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Health M&A Improves, But Early Investment Still Lags

With healthcare stocks reaching new highs, it would seem reasonable for some of the optimism to leak into the venture space. And to some extent, that has occurred: Healthcare IPOs are back, and big M&A exits reached an eight-year high last year.

But the sluggish fundraising environment for healthcare venture funds in recent years has left capital for promising new startups running low. The number of new biotech Series A investments, in particular, has fallen precipitously from five years ago, with little indication of a near-term reversal.

Those were some of the findings from a report released this week by SVB Capital analyzing M&A and venture investment in the healthcare sector. The report found that big exit deals — defined as private venture-backed M&A with at least $75 million upfront in biotech and $50 million upfront for device and services — reached an eight-year high in 2012 and offered solid returns to investors.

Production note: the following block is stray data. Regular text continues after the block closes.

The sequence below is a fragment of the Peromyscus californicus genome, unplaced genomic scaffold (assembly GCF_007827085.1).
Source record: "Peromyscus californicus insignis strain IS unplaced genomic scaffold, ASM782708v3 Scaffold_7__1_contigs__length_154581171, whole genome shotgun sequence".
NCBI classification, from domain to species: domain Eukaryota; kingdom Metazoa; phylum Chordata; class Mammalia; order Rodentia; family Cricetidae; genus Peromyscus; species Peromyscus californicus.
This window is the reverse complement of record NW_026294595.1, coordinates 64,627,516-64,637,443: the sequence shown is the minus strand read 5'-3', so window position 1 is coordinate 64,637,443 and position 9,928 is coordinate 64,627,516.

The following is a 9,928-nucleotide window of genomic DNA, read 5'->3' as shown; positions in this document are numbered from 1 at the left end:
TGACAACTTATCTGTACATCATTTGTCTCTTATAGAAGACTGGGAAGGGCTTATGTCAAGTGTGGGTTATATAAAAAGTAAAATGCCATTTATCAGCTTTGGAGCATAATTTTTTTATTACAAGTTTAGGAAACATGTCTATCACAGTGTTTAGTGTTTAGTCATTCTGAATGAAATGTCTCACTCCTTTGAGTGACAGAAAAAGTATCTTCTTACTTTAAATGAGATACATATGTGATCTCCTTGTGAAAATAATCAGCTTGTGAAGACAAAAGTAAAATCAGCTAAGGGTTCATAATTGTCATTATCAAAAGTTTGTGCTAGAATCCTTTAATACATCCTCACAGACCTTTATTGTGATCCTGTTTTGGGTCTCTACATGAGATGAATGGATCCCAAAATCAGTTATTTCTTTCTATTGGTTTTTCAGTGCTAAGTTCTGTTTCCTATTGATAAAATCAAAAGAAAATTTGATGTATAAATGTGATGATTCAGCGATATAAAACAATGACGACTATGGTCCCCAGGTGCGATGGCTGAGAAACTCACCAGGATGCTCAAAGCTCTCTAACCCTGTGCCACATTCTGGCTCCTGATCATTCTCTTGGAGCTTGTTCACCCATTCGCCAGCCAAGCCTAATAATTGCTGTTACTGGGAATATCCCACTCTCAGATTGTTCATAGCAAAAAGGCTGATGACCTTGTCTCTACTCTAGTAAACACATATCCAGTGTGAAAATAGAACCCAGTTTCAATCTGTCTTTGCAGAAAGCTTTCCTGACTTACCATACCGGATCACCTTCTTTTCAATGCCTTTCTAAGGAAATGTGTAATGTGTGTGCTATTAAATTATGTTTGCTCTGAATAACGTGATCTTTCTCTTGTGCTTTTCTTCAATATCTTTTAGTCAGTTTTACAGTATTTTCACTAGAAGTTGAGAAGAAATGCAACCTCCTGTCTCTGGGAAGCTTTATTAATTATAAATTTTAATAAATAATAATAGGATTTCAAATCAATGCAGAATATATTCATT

In total, there were 38 big exit transactions in 2012, which bear the prior year’s multi-year high of  37. Total deal value last year exceeded $12 billion for the second time in two years, although upfront dollars decreased slightly from 2011.

However, fundraising has not picked up. Rather, over the past three years, the number of new healthcare-focused funds and dollars raised has declined significantly. As a result, SVB analyst Jonathan Norris predicts that dollars invested into healthcare venture-backed companies will come down to the $5 billion to $5.5 billion level in the next few years, leading to a smaller percentage of overall venture investment into healthcare.

Although corporate venture capital activity (which SVB estimates represents 15% to 20% of all capital invested into VC-funded healthcare companies) can make up for some of the funding gap, healthcare investment levels will be still be substantially lower.

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